On my website I have posted two new commentaries on recent federal appellate cases. One involves the assertion of jurisdiction over the Kingdom of Spain under the Foreign Sovereign Immunities Act. The other involves rejection of alleged personal jurisdiction over DaimlerChrysler AG in a case brought under the Alien Tort Claims Act. The orange box on the left margin of this page is a link to my website.
Dear Readers: I am en route to Vienna to attend the UNCITRAL Arbitration Working Group Session, in the status of an observer on behalf of the Association of the Bar of the City of New York. The Working Group is in advanced stages of a proposed revision of the UNCITRAL Arbitration Rules. I have been asked by the editors of Transnational Dispute Management (TDM) to post reports on the proceedings to its website. I hope you will look for those reports. www.transnational-dispute-management.com.
Dear Readers: A posting on the Kluwer Arbitration Blog by Francesca Richmond discusses some recent UK case law on merits review of arbitration awards in the courts, and alludes briefly to a pending US enforcement case in which a District Court in Washington is asked to deny recognition out of respect for a judgment of a Qatari court under Qatari law, notwithstanding that the seat of the arbitration was Paris. Reproduced below is the comment I have posted on the Kluwer website. Francesca — Your posting inspired me to look at the brief for Respondents in the IITIC/Dyncorp enforcement case,…
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US federal district judges who do not frequently grapple with the New York Convention and Chapter Two of the FAA, and in many Circuits lack clear appellate guidance, often struggle to apply the terms of the treaty and the statute to novel and unusual situations. A new case in point comes from the US District Court in Maryland, which reached a correct result in denying recognition of a partial award while confirming the final award, but missed an opportunity to make an explicit and persuasive application of Article V of the Convention to justify denying recognition to the partial award….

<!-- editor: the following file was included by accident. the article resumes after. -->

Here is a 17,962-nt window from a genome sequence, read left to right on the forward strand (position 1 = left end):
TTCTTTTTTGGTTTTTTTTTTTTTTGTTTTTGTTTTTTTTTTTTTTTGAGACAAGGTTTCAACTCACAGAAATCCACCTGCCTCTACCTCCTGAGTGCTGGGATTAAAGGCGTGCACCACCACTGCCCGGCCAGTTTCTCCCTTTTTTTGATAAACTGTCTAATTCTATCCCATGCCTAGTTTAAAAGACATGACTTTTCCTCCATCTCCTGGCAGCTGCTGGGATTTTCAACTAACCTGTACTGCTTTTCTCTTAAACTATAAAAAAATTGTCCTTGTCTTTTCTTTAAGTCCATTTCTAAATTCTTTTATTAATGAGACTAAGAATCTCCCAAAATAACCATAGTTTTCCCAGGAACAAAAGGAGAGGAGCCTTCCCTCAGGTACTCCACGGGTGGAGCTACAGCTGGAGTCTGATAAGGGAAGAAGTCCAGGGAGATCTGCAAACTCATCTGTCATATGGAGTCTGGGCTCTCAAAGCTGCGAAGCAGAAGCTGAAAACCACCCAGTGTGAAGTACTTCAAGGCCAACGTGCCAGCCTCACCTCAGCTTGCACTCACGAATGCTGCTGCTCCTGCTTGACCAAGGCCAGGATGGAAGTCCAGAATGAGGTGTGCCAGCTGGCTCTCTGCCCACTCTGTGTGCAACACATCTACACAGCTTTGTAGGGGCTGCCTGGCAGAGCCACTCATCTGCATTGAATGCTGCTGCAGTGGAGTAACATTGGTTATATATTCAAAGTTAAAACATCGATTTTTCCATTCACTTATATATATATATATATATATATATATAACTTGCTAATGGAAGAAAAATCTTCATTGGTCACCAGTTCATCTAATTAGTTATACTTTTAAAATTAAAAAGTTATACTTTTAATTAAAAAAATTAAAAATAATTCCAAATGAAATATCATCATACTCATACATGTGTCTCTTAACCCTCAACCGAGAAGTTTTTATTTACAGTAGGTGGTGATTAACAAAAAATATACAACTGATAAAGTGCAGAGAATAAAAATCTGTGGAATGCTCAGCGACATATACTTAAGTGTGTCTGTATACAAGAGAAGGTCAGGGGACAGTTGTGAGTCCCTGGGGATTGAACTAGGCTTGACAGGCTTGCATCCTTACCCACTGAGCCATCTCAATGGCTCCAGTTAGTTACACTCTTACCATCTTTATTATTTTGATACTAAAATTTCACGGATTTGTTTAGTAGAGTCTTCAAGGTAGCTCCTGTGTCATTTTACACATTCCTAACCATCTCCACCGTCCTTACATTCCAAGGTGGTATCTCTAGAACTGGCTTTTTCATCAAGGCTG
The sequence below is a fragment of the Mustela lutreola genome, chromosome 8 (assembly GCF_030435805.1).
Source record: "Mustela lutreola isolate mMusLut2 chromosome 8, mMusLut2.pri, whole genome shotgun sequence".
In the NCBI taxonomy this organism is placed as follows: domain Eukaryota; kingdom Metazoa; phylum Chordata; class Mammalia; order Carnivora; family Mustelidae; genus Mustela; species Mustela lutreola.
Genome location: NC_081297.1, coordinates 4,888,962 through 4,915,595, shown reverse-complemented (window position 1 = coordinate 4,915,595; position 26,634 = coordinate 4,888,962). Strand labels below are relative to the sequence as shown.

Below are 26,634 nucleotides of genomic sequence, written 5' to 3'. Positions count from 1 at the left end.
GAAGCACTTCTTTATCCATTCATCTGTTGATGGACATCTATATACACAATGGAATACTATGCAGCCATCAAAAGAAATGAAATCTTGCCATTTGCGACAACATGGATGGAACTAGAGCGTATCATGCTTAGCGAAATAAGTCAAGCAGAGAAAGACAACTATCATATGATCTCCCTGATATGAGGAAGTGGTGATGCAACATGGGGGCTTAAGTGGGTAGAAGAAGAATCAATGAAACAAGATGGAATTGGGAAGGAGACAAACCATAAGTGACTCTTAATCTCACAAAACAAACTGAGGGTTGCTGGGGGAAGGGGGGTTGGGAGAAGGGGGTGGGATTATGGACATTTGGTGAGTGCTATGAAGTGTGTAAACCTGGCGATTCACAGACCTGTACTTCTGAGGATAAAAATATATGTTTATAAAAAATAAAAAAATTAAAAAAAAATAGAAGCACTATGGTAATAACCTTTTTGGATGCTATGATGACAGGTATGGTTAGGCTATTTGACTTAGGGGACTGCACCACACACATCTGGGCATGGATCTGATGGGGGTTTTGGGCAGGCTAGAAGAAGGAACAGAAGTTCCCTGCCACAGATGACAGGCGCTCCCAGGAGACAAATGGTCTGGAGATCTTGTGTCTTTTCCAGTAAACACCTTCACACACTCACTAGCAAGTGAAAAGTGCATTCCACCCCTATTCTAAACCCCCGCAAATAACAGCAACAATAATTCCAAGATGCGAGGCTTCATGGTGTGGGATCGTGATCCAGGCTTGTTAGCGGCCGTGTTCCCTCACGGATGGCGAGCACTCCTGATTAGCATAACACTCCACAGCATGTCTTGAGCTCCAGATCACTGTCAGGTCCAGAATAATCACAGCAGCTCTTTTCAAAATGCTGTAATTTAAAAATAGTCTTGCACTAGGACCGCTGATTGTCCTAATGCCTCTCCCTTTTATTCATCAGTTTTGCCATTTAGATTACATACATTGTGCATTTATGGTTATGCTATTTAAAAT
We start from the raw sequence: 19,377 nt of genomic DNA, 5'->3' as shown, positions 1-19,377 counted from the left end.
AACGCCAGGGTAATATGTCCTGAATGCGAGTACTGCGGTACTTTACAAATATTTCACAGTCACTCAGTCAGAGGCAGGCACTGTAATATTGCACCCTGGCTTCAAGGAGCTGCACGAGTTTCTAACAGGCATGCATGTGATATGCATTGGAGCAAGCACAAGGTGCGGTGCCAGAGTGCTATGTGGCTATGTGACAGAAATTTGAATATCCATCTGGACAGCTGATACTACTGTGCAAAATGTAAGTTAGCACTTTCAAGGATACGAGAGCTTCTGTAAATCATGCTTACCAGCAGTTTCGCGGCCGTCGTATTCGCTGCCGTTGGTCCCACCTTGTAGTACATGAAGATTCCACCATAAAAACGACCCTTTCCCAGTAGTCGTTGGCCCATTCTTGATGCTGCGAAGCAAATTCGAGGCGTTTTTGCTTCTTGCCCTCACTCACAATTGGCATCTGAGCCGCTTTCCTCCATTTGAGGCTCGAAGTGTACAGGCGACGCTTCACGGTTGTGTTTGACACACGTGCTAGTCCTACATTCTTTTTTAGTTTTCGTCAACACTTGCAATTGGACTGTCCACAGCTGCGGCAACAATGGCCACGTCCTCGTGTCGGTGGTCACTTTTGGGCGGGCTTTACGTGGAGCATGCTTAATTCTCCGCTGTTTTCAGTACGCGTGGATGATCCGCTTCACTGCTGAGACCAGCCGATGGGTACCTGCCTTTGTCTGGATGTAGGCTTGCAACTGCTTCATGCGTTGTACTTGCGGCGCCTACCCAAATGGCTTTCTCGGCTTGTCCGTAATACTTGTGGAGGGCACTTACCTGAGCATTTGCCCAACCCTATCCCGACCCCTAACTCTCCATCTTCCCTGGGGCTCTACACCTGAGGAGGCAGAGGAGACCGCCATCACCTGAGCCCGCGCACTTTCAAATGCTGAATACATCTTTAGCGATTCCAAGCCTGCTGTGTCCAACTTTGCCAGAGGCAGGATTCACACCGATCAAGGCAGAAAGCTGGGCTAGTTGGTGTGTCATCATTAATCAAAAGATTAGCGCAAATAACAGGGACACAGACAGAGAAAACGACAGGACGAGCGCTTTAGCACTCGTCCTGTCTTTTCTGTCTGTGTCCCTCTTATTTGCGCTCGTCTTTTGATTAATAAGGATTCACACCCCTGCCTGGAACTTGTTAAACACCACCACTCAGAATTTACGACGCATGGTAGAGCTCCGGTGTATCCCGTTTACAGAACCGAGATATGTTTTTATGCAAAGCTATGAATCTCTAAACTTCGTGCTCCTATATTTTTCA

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U.S. Public Policy as Basis to Deny Enforcement of Arbitration Agreement: More Discussion of the Thomas v. Carnival Corp. case
At the Kluwer Arbitration Blog you will find an interesting comment by Paul Friedland on the Thomas v. Carnival Corp. decision of the Eleventh Circuit. I commented on the Thomas case here on July 7, 2009.Below is the text of my comment today posted on the Kluwer Arbitration Blog. Paul, The concerns you mention are serious ones; yours is a different and insightful reading of a case discussed in my Arbitration Commentaries on July 7, 2009. (http://arbblog.lexmarc.us — “U. S. Public Policy As Basis to Nullify Arbitration Agreement: Beyond the Bounds of Mitsubishi?”) What troubles me most about Thomas is…
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The proposed new text of Article 26 concerning interim measures of protection is a considerable expansion from the 1976 rule. It reflects the extensive practical experience of arbitrators with different types of interim measures. It also reflects the convergence of legal standards into a set a generally applicable transnational norms. The 1976 version of the rule was concise, perhaps to a fault. It permitted the arbitral tribunal to “take any interim measures it deems necessary in respect of the subject matter of the dispute. ” The only specific example mentioned, although not by way of limitation, was “measures for the…
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